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Cook: Secret to pie crust? Curds and whey

by louise fiszer

I love cottage cheese. I can eat it three times a day and then some. Mixed with fresh fruit, it is a sweet way to start the day. For a savory lunch, stir in some radishes, cucumbers and green onions, and for dinner spoon a little dollop on a dish of pasta. My favorite midday snack is a scoop of cottage cheese sprinkled with pomegranate seeds.

fiszerThe virtues of this versatile cheese don’t end there. As a main ingredient in pastry dough, it produces a practically no-fail result — dough that is forgiving and easy to roll, shape and freeze. The finished product is flaky and tender and just a bit on the tangy side, which lends itself to both sweet and savory fillings.

You can make batches of the dough, freeze and bake as needed. This is wonderful for holidays, such as Thanks-giving and Chanukah. Make fillings a day before using so they will be cold. The dough may be rolled out after 1 hour of chilling in the refrigerator. Do not thaw pastries before baking as they will become soggy. Just add about 8-10 minutes more to the given baking times.

 

Cottage Cheese Pastry

Makes about 41⁄2 dozen small pastries, 4 strudels or 1 double-crust pie

8 oz. butter, room temperature

8 oz. low-fat or full-fat cottage cheese, room temperature

21⁄4 cups flour

1⁄2 tsp. salt

Combine butter and cottage cheese until well blended. Add flour and salt and mix until a smooth dough is formed. (I use a food processor). Form dough into disc, wrap in plastic wrap and refrigerate at least 1 hour. Dough may be refrigerated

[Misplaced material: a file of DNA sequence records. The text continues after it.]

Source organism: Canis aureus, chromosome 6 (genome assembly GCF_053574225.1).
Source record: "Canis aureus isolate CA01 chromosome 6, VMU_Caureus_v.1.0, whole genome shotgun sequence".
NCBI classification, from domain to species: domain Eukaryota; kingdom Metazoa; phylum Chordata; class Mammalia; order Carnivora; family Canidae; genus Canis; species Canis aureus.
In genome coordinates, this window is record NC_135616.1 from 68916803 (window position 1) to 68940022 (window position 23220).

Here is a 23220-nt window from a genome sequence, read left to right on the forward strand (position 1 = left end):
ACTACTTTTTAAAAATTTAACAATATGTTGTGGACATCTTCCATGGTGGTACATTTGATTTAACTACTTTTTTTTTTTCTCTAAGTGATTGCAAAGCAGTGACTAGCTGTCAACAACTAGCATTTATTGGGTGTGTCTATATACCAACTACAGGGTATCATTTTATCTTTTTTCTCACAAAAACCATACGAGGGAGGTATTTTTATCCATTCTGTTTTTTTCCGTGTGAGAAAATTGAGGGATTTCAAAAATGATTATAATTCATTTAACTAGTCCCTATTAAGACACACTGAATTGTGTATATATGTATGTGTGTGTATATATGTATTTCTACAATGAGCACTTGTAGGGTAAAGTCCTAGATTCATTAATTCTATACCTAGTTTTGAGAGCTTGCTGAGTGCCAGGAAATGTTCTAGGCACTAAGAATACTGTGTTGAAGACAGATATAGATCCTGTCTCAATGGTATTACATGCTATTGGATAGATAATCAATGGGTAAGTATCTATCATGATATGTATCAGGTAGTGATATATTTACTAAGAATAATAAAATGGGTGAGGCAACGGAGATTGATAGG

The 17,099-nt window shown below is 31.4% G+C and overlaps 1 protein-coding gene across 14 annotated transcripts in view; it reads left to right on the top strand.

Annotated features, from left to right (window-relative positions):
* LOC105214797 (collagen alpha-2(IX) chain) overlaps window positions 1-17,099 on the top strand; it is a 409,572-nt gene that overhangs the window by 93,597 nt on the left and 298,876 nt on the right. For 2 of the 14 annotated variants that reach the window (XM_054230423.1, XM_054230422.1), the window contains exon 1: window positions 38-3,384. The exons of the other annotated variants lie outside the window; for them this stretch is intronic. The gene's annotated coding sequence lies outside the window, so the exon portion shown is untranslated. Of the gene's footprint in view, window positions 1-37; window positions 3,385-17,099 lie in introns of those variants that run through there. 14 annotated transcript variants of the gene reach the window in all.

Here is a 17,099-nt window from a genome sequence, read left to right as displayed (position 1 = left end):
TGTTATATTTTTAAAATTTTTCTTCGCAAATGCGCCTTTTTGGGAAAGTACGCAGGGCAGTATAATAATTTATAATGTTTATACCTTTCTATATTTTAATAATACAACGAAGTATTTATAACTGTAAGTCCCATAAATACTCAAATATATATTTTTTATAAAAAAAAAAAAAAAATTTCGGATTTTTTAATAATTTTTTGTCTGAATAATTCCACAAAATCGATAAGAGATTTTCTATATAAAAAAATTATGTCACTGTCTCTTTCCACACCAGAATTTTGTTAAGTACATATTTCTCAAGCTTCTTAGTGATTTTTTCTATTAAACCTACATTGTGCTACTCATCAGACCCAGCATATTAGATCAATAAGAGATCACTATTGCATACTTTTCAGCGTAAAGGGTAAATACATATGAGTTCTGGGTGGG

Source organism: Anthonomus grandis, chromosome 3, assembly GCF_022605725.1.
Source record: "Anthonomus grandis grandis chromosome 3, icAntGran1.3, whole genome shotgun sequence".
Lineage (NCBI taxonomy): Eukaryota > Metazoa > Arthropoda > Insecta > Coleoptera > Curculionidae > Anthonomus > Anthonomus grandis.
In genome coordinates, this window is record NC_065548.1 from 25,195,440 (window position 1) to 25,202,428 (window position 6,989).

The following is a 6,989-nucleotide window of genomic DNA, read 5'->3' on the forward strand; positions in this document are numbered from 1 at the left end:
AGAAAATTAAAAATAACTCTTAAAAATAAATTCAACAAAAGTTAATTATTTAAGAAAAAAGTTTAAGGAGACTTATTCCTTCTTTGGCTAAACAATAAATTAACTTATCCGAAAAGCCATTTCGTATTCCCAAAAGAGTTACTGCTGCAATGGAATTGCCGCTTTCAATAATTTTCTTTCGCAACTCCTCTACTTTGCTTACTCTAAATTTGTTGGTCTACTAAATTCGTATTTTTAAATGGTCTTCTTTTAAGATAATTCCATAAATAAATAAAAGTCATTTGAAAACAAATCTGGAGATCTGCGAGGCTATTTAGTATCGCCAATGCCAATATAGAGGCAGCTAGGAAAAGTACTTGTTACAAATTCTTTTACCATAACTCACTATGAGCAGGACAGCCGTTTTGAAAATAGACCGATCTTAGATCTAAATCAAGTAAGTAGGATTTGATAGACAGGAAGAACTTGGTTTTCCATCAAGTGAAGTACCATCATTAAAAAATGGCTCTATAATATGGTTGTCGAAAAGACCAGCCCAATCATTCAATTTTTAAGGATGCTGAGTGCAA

2 days.

 

Parsley and Parmesan Cheese Twists

Makes about 4 dozen

1 recipe “Cottage Cheese Pastry”

1 cup grated Parmesan cheese

1⁄2 cup minced parsley

1 yolk beaten with 2 tsp. milk or cream

Divide dough in half and roll each half in a rectangle 1⁄4-inch thick. Sprinkle with half the cheese and parsley and press mixture in lightly with rolling pin. Fold dough over into thirds and roll again. Sprinkle with remaining cheese and parsley, press with pin and fold again. Roll in 18x5-inch rectangle. Brush with egg yolk mixture and cut into 3⁄4-inch strips. Twist into spirals and place on ungreased cookie sheet. Chill

1 hour. Bake in 350-degree oven about 20 minutes or until golden. Remove to rack at once to cool.

 

Curried Mushroom Turnovers

Makes about 5 dozen

3 Tbs. butter

1 lb. mushrooms, chopped

1⁄2 onion, chopped

1 tsp. curry powder or to taste

1⁄2 tsp. turmeric (optional)

1⁄8 tsp. cayenne

1 Tbs. flour

1 Tbs. lemon juice

1⁄3 cup cream

2 Tbs. chopped parsley

salt and pepper

1 recipe “Cottage Cheese Pastry”

Heat butter and cook mushrooms and onion until soft. Stir in curry, turmeric, cayenne and flour and cook about 2 minutes. Add lemon juice and cream and cook until thickened. Stir in parsley and taste for salt and pepper. Let chill.

Assembly: Divide dough in half and roll each half into a 9x6-inch rectangle. Cut into 21⁄2-inch rounds. If there are a lot of trimmings, reroll them. Put a scant teaspoon of filling in the center of each round, moisten edges with water and fold over. Press edges to seal. Place on ungreased baking sheet and bake in 350-oven about 25 minutes or until golden. n


Louise Fiszer is a Palo Alto cooking teacher, author and the co-author of “Jewish Holiday Cooking.” Her columns alternate with those of Faith Kramer. Questions and recipe ideas can be sent to j. or to .(JavaScript must be enabled to view this email address).

J. does not guarantee that all recipes posted on its Web site will adhere to the highest standards of kashrut. We reserve the right to edit, remove or reject submitted recipes.

Comments

Posted by Julie Lekach House
11/25/2012  at  02:12 PM
Would this work for rugelach?

Would this work for rugelach?

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